Opinion Politics

How to Tell If It’s An Election Year

Gas is expensive. My bike is not. Thus, in addition to taking the bus to work most days, I’ve been biking when possible or not driving. And, despite the fact that my skis still wait wishfully by the door, gas money is no longer required for ski adventures. I realize that not all people can make these adjustments, but is a gas rebate a solution? NO! Even disregarding the fact that a $100 gas rebate from the government is something we already paid for with our taxes, it essentially accomplishes nothing. I have my $100 back, but do I have any additional incentive to reduce my oil consumption? Is the $100 helping drive incentive to create alternate fuel sources? Would that $100 have been better spent on supporting other public services?

While I, like everyone else, finds the oil companies suspect and, in no way, believe that all their practices are on the up and up, they are providers of a non-renewable, highly demanded product. Should a private corporation in a low margin industry with inelastic demand hold their price artificially low? Idealogically? Sure. Realistically? No. It would only serve to lengthen the process of alternative fuel sources innovation. It’s that darn long term vs. short term quandary again.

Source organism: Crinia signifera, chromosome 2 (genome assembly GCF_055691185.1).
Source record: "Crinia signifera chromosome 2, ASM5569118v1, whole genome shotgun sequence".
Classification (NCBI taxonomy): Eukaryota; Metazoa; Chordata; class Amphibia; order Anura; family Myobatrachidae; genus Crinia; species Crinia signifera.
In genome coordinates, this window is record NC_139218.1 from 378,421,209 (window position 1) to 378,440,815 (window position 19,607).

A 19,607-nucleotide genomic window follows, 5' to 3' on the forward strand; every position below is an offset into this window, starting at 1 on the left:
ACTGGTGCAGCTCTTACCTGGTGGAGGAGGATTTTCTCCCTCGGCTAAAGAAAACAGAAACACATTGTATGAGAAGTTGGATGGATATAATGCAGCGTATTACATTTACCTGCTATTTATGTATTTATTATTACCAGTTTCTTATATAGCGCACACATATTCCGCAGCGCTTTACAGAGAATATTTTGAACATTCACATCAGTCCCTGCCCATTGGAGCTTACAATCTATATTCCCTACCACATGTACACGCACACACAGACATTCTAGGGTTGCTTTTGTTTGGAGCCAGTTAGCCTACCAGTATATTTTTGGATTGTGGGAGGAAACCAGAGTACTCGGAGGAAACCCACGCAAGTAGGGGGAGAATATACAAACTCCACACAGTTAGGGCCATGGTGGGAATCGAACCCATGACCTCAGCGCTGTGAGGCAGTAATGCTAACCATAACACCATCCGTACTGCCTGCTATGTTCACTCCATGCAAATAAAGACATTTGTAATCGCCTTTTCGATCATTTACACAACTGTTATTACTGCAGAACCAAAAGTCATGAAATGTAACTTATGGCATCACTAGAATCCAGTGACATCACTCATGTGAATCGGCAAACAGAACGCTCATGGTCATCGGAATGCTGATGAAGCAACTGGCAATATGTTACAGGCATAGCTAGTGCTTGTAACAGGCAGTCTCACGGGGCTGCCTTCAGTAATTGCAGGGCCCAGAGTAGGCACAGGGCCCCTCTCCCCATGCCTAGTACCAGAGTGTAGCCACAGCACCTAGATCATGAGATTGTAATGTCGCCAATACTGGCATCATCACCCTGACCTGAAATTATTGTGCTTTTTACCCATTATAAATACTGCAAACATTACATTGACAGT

UPDATE: Late last week, the Democrats, not wanting to be left out of the gas price relief game, introduced their plan for a 60 day gas tax holiday. Again, what does this really do? For 60 days people feel okay about the price of gas? What does that accomplish? It, in the Dems’ world, gets them more votes.

Also, I forgot to mention that the Republican bill, of course, tosses back in the provision of opening up ANWR to drilling. Hopefully that provision clouds any possibility it might have had of passing.

See also: Defective Yeti’s humorous take.


My Own Version of Cute Overload

Baby Colt
My parents’ week old colt

Baby Dillon
My impossibly cute cousin